If the Closing Disclosure needs to go out to meet the timing requirements, I would look to Comment #2 under Â§1026.19(f)(1)(i) and the ability to estimate based on the best information reasonably available. It gives some examples on meeting the "reasonably available" standard. For example, it says just disclosing an estimate without trying to request the actual charge is not okay. If you're contacting the provider and they just won't give you the information (or possibly don't know for whatever reason) and the disclosure needs to go out, I feel you've done you're due diligence. Make sure your efforts are documented. I'm not sure what else you can do on that specific transaction. Here is part of that comment:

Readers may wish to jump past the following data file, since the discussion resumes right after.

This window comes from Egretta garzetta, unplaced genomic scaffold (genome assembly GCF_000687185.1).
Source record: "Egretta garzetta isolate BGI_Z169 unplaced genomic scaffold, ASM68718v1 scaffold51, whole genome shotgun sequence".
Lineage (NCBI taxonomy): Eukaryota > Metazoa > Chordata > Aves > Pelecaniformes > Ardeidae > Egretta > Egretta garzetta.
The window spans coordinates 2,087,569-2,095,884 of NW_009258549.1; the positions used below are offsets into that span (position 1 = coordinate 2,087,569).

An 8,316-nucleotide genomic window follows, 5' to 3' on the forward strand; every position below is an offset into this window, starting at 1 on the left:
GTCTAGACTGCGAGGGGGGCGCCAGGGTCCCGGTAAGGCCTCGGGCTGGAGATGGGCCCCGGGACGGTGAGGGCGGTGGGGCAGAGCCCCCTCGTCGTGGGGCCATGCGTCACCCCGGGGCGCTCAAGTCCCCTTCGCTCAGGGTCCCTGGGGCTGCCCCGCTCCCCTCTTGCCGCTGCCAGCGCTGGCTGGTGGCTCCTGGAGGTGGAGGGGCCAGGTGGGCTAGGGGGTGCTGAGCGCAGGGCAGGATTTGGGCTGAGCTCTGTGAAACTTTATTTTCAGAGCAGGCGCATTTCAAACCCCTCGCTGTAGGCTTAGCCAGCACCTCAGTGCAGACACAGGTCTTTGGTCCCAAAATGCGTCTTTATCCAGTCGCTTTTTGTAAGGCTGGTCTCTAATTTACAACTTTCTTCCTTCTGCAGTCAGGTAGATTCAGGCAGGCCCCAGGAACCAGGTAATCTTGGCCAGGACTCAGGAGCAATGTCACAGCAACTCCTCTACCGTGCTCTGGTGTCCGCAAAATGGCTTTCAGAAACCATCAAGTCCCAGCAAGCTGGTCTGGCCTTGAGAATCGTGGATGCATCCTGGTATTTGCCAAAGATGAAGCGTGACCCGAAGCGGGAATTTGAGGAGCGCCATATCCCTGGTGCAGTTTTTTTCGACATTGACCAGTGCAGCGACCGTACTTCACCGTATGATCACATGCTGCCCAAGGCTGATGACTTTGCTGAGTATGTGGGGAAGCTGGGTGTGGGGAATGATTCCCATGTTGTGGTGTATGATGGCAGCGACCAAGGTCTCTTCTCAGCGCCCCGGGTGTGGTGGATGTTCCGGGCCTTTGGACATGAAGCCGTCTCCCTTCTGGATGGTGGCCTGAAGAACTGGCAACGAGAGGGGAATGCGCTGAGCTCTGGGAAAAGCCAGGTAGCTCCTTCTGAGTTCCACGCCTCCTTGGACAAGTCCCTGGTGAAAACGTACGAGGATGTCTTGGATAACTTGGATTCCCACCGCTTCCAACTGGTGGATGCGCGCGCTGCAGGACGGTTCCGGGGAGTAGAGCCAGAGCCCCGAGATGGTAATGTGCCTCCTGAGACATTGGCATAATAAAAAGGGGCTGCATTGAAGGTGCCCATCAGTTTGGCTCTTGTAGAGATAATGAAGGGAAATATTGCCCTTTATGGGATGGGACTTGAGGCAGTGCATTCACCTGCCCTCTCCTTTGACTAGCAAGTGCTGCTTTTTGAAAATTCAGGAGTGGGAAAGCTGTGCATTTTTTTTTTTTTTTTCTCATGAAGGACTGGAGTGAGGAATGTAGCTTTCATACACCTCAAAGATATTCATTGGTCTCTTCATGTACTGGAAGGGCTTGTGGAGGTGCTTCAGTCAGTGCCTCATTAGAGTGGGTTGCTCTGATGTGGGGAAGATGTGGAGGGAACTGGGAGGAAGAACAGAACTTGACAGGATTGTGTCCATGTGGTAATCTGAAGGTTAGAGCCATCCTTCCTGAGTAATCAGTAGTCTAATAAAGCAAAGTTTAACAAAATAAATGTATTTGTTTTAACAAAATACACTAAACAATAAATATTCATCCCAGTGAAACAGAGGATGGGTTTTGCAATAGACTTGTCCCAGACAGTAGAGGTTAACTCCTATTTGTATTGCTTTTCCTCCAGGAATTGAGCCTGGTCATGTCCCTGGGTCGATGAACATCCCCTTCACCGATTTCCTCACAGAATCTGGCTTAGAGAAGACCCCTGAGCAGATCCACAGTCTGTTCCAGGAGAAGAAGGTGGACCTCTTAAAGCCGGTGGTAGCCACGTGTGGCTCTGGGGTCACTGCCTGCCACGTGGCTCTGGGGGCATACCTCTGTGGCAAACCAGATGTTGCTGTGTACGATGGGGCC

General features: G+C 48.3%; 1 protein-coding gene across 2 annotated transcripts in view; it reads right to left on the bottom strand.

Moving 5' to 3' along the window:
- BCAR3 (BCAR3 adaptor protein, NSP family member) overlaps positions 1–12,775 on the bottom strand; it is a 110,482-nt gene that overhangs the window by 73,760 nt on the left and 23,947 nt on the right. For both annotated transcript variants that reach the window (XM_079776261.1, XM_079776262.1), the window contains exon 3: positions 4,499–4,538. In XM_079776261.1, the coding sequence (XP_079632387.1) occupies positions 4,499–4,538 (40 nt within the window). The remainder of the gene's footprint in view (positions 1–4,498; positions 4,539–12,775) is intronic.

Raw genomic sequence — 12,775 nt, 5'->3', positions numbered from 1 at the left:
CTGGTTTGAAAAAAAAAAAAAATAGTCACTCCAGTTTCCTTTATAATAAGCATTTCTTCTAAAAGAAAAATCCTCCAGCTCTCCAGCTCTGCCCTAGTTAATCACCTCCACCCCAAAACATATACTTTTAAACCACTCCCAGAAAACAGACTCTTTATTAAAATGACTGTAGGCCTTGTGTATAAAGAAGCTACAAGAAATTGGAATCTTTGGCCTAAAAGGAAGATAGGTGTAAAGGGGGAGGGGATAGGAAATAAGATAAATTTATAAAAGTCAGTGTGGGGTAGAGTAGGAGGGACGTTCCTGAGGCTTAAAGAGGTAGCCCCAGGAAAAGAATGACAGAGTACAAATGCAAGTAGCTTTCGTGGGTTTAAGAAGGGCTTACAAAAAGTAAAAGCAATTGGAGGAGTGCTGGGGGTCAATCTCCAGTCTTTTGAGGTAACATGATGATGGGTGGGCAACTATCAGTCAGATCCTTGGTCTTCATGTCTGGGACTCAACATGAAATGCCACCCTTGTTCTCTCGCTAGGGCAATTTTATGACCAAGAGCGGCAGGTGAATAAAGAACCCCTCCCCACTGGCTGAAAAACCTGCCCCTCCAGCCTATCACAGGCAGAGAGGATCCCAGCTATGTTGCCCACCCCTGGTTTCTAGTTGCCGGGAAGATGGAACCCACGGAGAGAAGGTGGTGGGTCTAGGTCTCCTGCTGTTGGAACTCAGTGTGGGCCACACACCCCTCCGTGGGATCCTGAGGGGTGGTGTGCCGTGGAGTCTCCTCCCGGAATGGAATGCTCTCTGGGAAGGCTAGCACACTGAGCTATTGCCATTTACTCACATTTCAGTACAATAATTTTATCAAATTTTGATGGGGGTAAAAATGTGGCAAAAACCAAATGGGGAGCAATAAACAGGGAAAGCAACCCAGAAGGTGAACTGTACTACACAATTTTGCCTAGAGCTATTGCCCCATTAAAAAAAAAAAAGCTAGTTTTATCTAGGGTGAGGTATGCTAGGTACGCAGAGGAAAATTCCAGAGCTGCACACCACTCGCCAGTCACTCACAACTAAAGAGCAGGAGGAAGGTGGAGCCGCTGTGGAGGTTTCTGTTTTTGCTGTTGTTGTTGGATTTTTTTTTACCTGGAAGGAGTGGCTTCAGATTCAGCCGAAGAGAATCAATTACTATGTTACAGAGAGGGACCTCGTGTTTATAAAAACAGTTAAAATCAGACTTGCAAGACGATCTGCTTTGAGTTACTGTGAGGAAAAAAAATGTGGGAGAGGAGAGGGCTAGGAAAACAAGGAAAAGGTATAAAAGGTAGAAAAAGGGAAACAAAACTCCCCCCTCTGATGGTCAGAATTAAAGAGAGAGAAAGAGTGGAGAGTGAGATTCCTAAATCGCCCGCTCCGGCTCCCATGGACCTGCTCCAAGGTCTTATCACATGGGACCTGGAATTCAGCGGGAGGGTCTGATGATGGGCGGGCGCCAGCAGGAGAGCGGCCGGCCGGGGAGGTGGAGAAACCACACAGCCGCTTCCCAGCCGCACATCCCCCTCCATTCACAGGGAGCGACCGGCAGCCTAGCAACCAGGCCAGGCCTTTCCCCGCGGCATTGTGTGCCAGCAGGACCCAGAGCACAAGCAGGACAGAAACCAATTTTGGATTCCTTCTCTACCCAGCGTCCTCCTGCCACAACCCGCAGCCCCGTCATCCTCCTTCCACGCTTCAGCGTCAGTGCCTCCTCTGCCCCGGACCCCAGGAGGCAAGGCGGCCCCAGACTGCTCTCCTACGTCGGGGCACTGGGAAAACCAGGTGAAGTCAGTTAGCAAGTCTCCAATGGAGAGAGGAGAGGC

"ii. Estimates. If an actual term is unknown, the creditor may utilize estimates using the best information reasonably available in making disclosures even though the creditor knows that more precise information will be available at or before consummation. However, the creditor may not utilize an estimate without exercising due diligence to obtain the actual term for the consumer's transaction."
If you're only trying to get the cost way early in the process, just to get the disclosure out to mark it off your list, that's a different issue.